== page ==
Wednesday, 1 September 2010

Marriage Part Two: …go together like a horse and carriage.

The second part to my thoughts about marriage stems from a lot of my personal experience of family, and starts off by begging the question of whether your understanding of marriage is influenced by your parents, and if so to what degree. I suppose that ultimately the environment you grew up in and the values of family that your parents taught you, whether it be stable or otherwise, directly or indirectly, must influence the way you act in your own relationships later on in life.

I myself come from a family where my parents were divorced when I was at an early age, and believe me I went through all the motions and reactions to this I possibly could. Without going into any details, by the age of 18 or so when I was really starting to work out who I was, marriage was totally off the cards for me. I guess this must have had something to do with my understanding of family I had encountered so far from my parents and their divorce. That sounds like I’m blaming them for it, but as far as I’m concerned they did me a favour.

Those of you who know me well will know I can be a bit of a dreamer sometimes, and God knows in my teenage years like every other girl I was certainly naïve. I can imagine that if I did have that nuclear family, my head would have drifted off into fairy tale land and I would have searched the world over for a perfect husband far too early. It’s taken me a long time to get to my viewpoint now, but the good thing I can take from my unorthodox family set up is to know that relationships are unpredictable, and you can never really tell if the person you think you’re going to spend the rest of your life with is really the one. When being tied down to a single person in a marriage and you hit bad times, are your feelings all that clear? Doesn’t the fact that you physically and legally share everything cloud your perspective on whether you do really want to be with this person? For me, I would say that if you were in a relationship that was breaking down, without the bindings of marriage, it would force you to take a hard look at the fundamental reasons why you are sharing your life with your partner, and not have the complications marriage might bring to the table.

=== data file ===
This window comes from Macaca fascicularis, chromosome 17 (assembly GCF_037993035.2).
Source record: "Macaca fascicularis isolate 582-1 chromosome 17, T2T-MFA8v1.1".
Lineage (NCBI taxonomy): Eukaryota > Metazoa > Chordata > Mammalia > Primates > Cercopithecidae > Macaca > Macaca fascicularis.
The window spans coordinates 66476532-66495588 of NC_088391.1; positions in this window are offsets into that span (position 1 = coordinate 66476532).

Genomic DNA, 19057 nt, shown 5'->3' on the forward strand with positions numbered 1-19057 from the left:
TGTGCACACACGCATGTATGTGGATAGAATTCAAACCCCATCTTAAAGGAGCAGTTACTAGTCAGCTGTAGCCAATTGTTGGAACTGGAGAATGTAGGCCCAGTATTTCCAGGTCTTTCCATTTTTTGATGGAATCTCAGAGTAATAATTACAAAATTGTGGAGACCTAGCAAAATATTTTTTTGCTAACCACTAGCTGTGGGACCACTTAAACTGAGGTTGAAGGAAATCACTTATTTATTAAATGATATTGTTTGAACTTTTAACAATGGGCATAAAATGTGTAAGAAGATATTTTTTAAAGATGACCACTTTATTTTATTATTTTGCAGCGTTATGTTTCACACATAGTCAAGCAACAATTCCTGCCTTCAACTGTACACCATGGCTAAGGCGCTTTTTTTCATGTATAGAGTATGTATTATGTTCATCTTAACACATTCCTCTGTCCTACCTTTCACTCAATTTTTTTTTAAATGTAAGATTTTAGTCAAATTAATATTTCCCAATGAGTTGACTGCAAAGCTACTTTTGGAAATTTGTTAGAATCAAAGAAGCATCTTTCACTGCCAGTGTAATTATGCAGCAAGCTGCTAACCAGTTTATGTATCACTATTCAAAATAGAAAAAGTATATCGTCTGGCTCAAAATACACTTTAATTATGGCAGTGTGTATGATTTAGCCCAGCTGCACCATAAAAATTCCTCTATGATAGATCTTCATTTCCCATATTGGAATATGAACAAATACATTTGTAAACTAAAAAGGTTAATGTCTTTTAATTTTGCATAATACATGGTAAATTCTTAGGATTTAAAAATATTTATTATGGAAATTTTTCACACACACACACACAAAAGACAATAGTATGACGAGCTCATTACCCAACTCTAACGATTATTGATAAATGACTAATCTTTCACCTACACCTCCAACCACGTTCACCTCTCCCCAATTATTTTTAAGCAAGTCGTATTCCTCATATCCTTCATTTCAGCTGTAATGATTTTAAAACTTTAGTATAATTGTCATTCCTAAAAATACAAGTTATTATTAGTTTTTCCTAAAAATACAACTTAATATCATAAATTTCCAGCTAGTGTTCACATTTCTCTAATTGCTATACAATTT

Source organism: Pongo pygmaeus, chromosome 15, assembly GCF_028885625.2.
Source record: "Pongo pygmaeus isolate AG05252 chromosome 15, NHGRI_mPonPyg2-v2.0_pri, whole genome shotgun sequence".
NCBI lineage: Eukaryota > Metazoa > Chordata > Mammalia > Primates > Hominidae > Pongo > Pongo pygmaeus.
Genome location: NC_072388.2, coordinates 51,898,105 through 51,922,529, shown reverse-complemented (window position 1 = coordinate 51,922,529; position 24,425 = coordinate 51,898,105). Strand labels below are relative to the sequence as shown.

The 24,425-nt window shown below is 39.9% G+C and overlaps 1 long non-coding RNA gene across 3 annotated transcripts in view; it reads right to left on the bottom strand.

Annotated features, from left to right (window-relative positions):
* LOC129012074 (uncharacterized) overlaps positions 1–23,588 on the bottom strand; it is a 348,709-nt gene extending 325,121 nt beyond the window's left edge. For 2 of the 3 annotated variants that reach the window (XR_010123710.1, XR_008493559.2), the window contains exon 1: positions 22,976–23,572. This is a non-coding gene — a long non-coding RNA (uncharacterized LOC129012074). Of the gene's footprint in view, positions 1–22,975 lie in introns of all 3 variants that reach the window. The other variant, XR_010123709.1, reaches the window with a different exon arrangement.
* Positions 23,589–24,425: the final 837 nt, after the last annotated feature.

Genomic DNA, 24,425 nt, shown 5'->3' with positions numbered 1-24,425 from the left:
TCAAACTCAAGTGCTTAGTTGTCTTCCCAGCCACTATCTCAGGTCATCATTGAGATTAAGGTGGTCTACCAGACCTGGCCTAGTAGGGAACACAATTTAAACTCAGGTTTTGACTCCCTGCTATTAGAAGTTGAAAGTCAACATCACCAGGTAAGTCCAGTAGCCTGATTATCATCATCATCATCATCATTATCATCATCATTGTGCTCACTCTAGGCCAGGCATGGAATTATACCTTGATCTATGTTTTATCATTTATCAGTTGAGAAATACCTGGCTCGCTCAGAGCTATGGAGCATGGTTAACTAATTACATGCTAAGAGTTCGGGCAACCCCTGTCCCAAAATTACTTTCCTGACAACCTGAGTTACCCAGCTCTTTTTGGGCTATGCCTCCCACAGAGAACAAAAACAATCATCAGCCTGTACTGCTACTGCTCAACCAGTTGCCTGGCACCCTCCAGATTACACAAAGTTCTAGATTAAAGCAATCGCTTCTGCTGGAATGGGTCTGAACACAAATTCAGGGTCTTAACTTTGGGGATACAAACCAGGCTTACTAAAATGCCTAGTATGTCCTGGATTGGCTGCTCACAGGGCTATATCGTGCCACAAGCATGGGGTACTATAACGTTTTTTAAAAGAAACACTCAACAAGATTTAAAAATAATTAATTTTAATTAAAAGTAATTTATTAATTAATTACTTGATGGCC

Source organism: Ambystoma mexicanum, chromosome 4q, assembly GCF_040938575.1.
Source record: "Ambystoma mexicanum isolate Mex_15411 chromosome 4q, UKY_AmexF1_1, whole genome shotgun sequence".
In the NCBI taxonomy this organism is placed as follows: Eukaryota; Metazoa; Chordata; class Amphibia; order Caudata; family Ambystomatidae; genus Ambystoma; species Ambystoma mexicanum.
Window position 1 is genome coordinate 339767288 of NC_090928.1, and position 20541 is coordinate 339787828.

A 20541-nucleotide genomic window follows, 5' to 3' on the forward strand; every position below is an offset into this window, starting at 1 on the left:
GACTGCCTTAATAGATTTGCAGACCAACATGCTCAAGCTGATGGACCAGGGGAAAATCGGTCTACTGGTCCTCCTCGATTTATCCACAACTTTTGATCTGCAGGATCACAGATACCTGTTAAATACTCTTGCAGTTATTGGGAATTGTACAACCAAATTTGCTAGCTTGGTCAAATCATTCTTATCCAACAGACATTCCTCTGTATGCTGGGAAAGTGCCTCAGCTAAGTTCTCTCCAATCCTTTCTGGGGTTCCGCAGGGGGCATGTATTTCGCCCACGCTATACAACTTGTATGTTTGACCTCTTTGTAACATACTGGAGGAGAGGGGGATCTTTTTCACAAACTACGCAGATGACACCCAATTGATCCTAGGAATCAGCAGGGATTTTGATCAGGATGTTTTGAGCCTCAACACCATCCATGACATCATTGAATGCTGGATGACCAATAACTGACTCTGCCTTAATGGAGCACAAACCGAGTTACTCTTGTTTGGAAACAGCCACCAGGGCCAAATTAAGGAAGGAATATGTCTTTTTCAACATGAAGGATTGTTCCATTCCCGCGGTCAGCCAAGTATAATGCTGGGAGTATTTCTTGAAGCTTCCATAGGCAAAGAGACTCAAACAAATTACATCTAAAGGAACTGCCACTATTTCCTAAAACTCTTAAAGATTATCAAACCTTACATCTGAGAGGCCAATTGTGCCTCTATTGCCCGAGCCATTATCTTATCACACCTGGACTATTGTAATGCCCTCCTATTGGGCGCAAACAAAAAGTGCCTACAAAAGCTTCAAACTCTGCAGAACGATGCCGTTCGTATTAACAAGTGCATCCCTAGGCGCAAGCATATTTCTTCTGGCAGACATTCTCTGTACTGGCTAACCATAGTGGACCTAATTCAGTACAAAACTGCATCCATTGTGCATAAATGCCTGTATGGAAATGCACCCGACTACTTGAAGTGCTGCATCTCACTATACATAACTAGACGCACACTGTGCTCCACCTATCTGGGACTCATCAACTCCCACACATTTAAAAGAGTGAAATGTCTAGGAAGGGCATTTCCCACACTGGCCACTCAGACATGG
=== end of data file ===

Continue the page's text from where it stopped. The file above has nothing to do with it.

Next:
I’ve said the words ‘I love you’ to several more young men than I care to mention at my age, and I also have come to realise in my more recent experiences of love that some of these were ridiculous. It’s only in my current relationship, where I’ve found something right for me now, that I’ve truly come to realise that I’ve been looking for the wrong thing all along. If people can get divorced in their forties after twenty plus years of marriage and still come out of it struggling with knowing what they want in a relationship, how on earth am I supposed to know?!

This is a topic that I’ll never really find an answer for; I don’t think anyone really understands love, and certainly not a 22 year old. It’ll inevitable pop into this blog every now and again, as it’s far too influential to miss out. I’ll keep it on the back burner for a bit though, along with my wedding dress. 

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